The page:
The U.S. Environmental Protection Agency proposed requiring companies to electronically file reports on the chemicals they use, a step designed to expand access to information now filed in Washington.
Much of this information is now contained on paper in EPA’s document library, hindering the ability of the public to review it and for outside groups to assess the risks of chemicals, according to Richard Denison, a senior scientist at the Environmental Defense Fund in Washington.
“This is an incremental, but I still think significant, improvement that will over time address a big problem,” Denison said in an e-mail.
Under the Toxic Substances Control Act, the EPA requires companies to provide analyses of certain chemicals they make or use, when they started making or using the chemicals, and on any related safety tests.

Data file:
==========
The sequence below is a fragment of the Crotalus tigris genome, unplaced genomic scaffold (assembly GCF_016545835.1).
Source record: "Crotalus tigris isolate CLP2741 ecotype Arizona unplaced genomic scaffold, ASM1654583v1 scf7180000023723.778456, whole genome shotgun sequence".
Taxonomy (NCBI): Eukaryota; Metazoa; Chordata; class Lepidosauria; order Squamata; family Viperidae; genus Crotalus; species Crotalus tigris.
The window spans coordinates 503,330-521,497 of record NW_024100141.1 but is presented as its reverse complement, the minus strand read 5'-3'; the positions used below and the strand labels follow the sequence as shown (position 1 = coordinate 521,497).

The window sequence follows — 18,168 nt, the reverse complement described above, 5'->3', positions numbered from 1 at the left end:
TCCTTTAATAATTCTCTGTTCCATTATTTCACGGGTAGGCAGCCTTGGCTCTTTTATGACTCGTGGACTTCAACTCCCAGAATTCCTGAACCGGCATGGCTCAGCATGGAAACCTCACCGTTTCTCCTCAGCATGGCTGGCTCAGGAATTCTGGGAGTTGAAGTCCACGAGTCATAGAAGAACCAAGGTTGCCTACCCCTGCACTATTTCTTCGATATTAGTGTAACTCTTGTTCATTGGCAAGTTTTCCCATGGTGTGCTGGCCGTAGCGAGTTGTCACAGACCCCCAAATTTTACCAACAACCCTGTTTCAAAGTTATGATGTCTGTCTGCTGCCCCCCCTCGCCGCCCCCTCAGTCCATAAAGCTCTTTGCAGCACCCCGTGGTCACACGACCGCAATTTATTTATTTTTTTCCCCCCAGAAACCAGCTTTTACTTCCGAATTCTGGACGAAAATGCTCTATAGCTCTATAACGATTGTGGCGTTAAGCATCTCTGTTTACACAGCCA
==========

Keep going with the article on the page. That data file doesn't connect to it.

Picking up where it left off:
The agency today proposed mandating that those reports be submitted through its electronic system. It’s not changing what information the manufacturers or sellers must submit. Companies and other interested parties will have 60 days to comment on the proposal before the EPA finalizes it.
The EPA is committed to “increasing the public’s access to chemical information,” Jim Jones, acting assistant administrator for the EPA’s office on chemicals, said in a statement. “The agency is also committed to reducing reporting burdens.”
To contact the reporter on this story: Mark Drajem in Washington at firstname.lastname@example.org
To contact the editor responsible for this story: Jon Morgan at email@example.com